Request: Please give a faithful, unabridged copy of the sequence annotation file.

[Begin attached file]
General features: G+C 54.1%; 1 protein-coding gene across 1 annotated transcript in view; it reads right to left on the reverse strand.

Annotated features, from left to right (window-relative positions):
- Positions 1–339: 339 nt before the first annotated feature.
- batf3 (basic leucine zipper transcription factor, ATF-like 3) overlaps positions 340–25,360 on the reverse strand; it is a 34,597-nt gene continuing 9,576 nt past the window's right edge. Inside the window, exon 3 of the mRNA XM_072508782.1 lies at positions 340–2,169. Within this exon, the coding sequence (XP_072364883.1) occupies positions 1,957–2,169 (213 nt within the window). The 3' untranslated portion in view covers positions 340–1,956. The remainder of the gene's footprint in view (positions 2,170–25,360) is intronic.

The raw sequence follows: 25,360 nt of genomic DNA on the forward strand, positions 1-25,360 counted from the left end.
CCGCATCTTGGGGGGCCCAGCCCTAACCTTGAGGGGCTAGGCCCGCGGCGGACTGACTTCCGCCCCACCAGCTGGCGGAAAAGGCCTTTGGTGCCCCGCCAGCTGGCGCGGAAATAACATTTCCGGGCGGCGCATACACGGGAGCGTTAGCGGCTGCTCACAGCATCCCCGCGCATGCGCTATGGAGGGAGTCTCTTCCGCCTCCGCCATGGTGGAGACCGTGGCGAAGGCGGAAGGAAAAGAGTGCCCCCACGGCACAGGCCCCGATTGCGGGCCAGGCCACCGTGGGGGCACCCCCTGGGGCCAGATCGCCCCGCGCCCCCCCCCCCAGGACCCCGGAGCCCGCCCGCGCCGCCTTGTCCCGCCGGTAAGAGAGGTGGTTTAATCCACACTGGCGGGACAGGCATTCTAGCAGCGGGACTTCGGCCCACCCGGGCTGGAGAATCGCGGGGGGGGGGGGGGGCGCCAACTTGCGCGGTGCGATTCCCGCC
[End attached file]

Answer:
General features: G+C 54.1%; 1 protein-coding gene across 1 annotated transcript in view; it reads right to left on the reverse strand.

Annotated features, from left to right (window-relative positions):
- Positions 1–339: 339 nt before the first annotated feature.
- batf3 (basic leucine zipper transcription factor, ATF-like 3) overlaps positions 340–25,360 on the reverse strand; it is a 34,597-nt gene continuing 9,576 nt past the window's right edge. Inside the window, exon 3 of the mRNA XM_072508782.1 lies at positions 340–2,169. Within this exon, the coding sequence (XP_072364883.1) occupies positions 1,957–2,169 (213 nt within the window). The 3' untranslated portion in view covers positions 340–1,956. The remainder of the gene's footprint in view (positions 2,170–25,360) is intronic.

The raw sequence follows: 25,360 nt of genomic DNA on the forward strand, positions 1-25,360 counted from the left end.
CCGCATCTTGGGGGGCCCAGCCCTAACCTTGAGGGGCTAGGCCCGCGGCGGACTGACTTCCGCCCCACCAGCTGGCGGAAAAGGCCTTTGGTGCCCCGCCAGCTGGCGCGGAAATAACATTTCCGGGCGGCGCATACACGGGAGCGTTAGCGGCTGCTCACAGCATCCCCGCGCATGCGCTATGGAGGGAGTCTCTTCCGCCTCCGCCATGGTGGAGACCGTGGCGAAGGCGGAAGGAAAAGAGTGCCCCCACGGCACAGGCCCCGATTGCGGGCCAGGCCACCGTGGGGGCACCCCCTGGGGCCAGATCGCCCCGCGCCCCCCCCCCCAGGACCCCGGAGCCCGCCCGCGCCGCCTTGTCCCGCCGGTAAGAGAGGTGGTTTAATCCACACTGGCGGGACAGGCATTCTAGCAGCGGGACTTCGGCCCACCCGGGCTGGAGAATCGCGGGGGGGGGGGGGGGCGCCAACTTGCGCGGTGCGATTCCCGCC